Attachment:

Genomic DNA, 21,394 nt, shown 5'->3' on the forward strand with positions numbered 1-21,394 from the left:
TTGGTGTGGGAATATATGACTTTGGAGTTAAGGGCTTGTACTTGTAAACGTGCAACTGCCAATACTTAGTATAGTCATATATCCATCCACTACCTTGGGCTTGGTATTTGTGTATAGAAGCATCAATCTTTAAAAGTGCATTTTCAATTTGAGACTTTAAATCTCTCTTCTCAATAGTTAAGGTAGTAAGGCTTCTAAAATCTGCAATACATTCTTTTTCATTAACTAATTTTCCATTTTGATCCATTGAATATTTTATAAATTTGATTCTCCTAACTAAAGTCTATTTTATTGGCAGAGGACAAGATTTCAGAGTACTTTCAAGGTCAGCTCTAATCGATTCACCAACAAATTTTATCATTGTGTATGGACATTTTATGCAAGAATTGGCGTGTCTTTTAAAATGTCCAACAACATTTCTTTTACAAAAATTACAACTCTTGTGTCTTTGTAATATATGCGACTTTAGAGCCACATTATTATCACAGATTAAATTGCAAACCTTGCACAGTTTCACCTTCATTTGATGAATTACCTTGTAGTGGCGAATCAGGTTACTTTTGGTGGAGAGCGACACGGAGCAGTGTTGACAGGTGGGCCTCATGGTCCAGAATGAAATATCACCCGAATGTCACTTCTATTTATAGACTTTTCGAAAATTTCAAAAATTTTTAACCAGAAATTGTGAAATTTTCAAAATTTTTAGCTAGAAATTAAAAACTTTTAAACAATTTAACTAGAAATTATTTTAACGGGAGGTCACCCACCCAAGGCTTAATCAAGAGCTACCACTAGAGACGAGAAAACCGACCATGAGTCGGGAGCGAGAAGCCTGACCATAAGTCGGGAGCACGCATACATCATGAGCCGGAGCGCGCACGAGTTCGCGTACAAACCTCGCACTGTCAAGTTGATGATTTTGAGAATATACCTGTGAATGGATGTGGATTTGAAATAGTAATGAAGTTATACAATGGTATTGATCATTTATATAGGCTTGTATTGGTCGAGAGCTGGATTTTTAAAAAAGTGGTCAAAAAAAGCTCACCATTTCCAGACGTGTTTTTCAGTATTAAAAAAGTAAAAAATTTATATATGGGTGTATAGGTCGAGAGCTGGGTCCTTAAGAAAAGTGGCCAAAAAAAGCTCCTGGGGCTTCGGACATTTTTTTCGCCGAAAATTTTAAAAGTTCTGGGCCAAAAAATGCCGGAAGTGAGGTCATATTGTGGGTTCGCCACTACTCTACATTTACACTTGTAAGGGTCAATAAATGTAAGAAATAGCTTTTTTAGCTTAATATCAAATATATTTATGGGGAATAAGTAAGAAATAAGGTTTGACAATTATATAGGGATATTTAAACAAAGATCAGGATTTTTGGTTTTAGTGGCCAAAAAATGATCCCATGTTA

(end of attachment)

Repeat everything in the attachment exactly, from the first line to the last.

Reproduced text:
Genomic DNA, 21,394 nt, shown 5'->3' on the forward strand with positions numbered 1-21,394 from the left:
TTGGTGTGGGAATATATGACTTTGGAGTTAAGGGCTTGTACTTGTAAACGTGCAACTGCCAATACTTAGTATAGTCATATATCCATCCACTACCTTGGGCTTGGTATTTGTGTATAGAAGCATCAATCTTTAAAAGTGCATTTTCAATTTGAGACTTTAAATCTCTCTTCTCAATAGTTAAGGTAGTAAGGCTTCTAAAATCTGCAATACATTCTTTTTCATTAACTAATTTTCCATTTTGATCCATTGAATATTTTATAAATTTGATTCTCCTAACTAAAGTCTATTTTATTGGCAGAGGACAAGATTTCAGAGTACTTTCAAGGTCAGCTCTAATCGATTCACCAACAAATTTTATCATTGTGTATGGACATTTTATGCAAGAATTGGCGTGTCTTTTAAAATGTCCAACAACATTTCTTTTACAAAAATTACAACTCTTGTGTCTTTGTAATATATGCGACTTTAGAGCCACATTATTATCACAGATTAAATTGCAAACCTTGCACAGTTTCACCTTCATTTGATGAATTACCTTGTAGTGGCGAATCAGGTTACTTTTGGTGGAGAGCGACACGGAGCAGTGTTGACAGGTGGGCCTCATGGTCCAGAATGAAATATCACCCGAATGTCACTTCTATTTATAGACTTTTCGAAAATTTCAAAAATTTTTAACCAGAAATTGTGAAATTTTCAAAATTTTTAGCTAGAAATTAAAAACTTTTAAACAATTTAACTAGAAATTATTTTAACGGGAGGTCACCCACCCAAGGCTTAATCAAGAGCTACCACTAGAGACGAGAAAACCGACCATGAGTCGGGAGCGAGAAGCCTGACCATAAGTCGGGAGCACGCATACATCATGAGCCGGAGCGCGCACGAGTTCGCGTACAAACCTCGCACTGTCAAGTTGATGATTTTGAGAATATACCTGTGAATGGATGTGGATTTGAAATAGTAATGAAGTTATACAATGGTATTGATCATTTATATAGGCTTGTATTGGTCGAGAGCTGGATTTTTAAAAAAGTGGTCAAAAAAAGCTCACCATTTCCAGACGTGTTTTTCAGTATTAAAAAAGTAAAAAATTTATATATGGGTGTATAGGTCGAGAGCTGGGTCCTTAAGAAAAGTGGCCAAAAAAAGCTCCTGGGGCTTCGGACATTTTTTTCGCCGAAAATTTTAAAAGTTCTGGGCCAAAAAATGCCGGAAGTGAGGTCATATTGTGGGTTCGCCACTACTCTACATTTACACTTGTAAGGGTCAATAAATGTAAGAAATAGCTTTTTTAGCTTAATATCAAATATATTTATGGGGAATAAGTAAGAAATAAGGTTTGACAATTATATAGGGATATTTAAACAAAGATCAGGATTTTTGGTTTTAGTGGCCAAAAAATGATCCCATGTTA